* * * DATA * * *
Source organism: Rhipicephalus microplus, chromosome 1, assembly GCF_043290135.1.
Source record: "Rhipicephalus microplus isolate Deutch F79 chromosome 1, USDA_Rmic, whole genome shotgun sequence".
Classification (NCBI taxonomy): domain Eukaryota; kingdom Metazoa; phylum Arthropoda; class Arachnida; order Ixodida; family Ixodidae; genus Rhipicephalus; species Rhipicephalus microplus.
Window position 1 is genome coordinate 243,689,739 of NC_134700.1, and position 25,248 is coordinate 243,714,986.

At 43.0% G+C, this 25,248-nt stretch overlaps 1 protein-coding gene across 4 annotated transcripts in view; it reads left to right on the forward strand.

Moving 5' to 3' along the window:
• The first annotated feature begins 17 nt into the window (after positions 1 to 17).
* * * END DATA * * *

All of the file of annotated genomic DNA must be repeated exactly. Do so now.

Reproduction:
Source organism: Rhipicephalus microplus, chromosome 1, assembly GCF_043290135.1.
Source record: "Rhipicephalus microplus isolate Deutch F79 chromosome 1, USDA_Rmic, whole genome shotgun sequence".
Classification (NCBI taxonomy): domain Eukaryota; kingdom Metazoa; phylum Arthropoda; class Arachnida; order Ixodida; family Ixodidae; genus Rhipicephalus; species Rhipicephalus microplus.
Window position 1 is genome coordinate 243,689,739 of NC_134700.1, and position 25,248 is coordinate 243,714,986.

At 43.0% G+C, this 25,248-nt stretch overlaps 1 protein-coding gene across 4 annotated transcripts in view; it reads left to right on the forward strand.

Moving 5' to 3' along the window:
• The first annotated feature begins 17 nt into the window (after positions 1 to 17).